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Two New York state lawmakers have proposed an ammunition excise tax of .02 to .05 per round. If passed, the bill would make New York the only state in the nation to enforce a tax on ammo. Revenue from the measure, introduced by state Sen. Andrew Gounardes (D-Brooklyn) and Assemblywoman Pat Fahy (D-Albany) would pay for the newly created research fund dedicated to studying gun violence under the state Department of Health and the State University of New York.
The state has seen a sharp increase in violent crimes, especially in New York City, which officials blame in part on the Covid-19 pandemic. Under the bill, projectiles that measure .22 caliber or less will be taxed at a rate of $.02 per round while all other ammunition would be taxed at $.05 per round. “As we seek to address New York’s rise in gun violence, it’s incumbent on us as legislators to identify fact-based approaches that will save lives and bring peace to our communities,” Gounardes told Spectrum News 1. “By taxing ammunition, we are fairly funding research that will help us build smart and effective policies.”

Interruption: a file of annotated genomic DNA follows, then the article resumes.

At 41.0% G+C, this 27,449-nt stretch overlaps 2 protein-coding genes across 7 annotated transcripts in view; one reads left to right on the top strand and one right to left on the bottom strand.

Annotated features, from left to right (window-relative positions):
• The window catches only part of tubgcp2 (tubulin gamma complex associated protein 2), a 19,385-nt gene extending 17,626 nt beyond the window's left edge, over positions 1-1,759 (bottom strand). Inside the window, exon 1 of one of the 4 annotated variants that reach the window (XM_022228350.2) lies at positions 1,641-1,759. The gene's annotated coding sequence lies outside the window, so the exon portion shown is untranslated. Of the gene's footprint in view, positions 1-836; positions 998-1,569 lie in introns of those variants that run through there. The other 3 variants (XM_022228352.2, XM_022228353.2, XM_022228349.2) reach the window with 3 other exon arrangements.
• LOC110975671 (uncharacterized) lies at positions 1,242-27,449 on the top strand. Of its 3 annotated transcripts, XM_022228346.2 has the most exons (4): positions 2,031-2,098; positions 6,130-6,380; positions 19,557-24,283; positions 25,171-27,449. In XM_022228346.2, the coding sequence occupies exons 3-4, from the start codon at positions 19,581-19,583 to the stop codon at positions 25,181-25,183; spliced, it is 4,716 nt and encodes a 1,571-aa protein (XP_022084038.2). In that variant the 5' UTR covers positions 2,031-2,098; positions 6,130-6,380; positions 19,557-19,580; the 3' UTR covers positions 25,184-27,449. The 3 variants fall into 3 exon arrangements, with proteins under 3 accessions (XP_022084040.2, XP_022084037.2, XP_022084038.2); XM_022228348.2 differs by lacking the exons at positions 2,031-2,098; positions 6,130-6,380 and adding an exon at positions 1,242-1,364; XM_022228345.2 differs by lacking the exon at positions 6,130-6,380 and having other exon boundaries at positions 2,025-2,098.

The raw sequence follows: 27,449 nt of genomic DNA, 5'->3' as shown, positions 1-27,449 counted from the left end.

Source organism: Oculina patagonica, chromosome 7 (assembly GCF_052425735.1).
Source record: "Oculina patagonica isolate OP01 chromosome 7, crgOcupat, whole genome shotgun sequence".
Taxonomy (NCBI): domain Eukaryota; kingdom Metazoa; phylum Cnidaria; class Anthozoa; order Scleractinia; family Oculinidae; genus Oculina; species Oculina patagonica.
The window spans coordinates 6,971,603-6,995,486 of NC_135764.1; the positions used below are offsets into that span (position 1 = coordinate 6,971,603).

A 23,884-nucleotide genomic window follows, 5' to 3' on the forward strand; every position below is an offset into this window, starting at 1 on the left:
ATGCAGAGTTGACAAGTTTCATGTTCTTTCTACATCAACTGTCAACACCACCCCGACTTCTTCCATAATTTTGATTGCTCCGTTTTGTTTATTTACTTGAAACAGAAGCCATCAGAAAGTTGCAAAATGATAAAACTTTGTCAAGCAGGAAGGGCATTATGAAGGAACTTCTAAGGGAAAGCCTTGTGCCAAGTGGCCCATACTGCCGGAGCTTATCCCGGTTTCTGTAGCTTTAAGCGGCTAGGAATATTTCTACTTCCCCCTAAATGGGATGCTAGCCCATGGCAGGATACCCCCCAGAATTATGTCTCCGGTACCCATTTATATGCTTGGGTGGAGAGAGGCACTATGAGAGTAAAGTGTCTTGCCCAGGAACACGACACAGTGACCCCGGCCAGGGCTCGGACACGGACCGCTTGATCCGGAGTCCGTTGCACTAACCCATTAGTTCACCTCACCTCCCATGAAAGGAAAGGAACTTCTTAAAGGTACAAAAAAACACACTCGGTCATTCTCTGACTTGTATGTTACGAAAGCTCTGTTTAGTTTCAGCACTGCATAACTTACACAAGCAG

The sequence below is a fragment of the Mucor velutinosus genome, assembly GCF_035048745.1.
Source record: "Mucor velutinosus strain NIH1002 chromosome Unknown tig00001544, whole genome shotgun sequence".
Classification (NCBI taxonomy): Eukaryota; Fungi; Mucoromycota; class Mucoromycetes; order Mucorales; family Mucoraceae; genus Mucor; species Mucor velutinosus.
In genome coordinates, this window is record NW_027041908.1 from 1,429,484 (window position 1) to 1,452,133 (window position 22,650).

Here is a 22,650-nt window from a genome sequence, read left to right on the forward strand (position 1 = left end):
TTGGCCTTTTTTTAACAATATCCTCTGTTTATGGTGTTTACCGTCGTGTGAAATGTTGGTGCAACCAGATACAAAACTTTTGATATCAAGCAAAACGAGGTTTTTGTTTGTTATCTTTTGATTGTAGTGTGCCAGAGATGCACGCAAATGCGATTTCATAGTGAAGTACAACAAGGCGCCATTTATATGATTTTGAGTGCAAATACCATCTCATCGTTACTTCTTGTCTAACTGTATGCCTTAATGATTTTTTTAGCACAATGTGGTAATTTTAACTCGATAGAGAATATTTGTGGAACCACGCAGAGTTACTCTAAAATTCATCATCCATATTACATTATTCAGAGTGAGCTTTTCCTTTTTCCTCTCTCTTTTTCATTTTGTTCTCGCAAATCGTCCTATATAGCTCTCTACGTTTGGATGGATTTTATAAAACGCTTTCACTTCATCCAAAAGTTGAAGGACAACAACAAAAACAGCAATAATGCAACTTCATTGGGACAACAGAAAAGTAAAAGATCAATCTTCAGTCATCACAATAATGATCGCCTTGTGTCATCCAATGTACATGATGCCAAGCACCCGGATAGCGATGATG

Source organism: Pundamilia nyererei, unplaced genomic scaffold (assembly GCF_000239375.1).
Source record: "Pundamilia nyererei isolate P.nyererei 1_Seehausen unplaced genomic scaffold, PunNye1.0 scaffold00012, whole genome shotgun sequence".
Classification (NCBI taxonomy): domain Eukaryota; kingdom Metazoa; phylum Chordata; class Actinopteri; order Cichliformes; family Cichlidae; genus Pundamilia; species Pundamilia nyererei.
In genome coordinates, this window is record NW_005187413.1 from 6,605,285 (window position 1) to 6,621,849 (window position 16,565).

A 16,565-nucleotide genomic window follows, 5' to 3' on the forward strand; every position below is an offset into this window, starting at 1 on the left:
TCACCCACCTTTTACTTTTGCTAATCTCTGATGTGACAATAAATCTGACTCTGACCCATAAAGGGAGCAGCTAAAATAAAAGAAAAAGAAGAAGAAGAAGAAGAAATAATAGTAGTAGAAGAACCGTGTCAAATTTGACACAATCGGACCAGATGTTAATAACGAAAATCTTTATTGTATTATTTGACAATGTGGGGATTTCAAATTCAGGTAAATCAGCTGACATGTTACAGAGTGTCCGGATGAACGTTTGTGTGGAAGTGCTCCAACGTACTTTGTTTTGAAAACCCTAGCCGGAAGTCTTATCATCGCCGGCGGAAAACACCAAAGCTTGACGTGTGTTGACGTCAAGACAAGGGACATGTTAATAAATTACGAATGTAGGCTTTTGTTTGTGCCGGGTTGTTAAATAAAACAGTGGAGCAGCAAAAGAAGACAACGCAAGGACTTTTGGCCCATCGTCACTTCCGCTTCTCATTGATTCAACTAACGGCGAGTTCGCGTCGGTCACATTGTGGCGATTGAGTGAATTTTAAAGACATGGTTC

Opponents Say a Tax Would Target Legal Gun Owners
Many gun owners in New York see the tax much differently. Assemblyman Mark Walczyk (R,C,I-Watertown) believes the bill will only punish law-abiding citizens. “Everyone knows the majority of gun crime is committed with illegally-obtained weapons and ammunition, not by law-abiding gun owners,” he told Newzjunky.com. “I can’t imagine a single murderer deciding not to pull the trigger because the price per round went up. But we all know, ammo is becoming scarce and this attempt at driving up prices is a direct attack on the Second Amendment to the United States Constitution.”
Joe Johnson, manager of Armageddon Arsenal Supply in LeRay, New York, says the tax would sharply increase the price of some ammunition, such as .22 rimfire. “Adding 2 cents to something that’s only 2.7 cents, you literally just about doubled your cost,” he told WWNY TV News.
Currently, no other state taxes ammunition. Seattle, Washington and Cook County, Illinois, do impose a similar tax to the proposed New York tax. From 1937 until its repeal in 2019, Tennessee required boxes of ammunition to bear a .10 stamp, with proceeds going directly into the state’s Wildlife Resources Fund.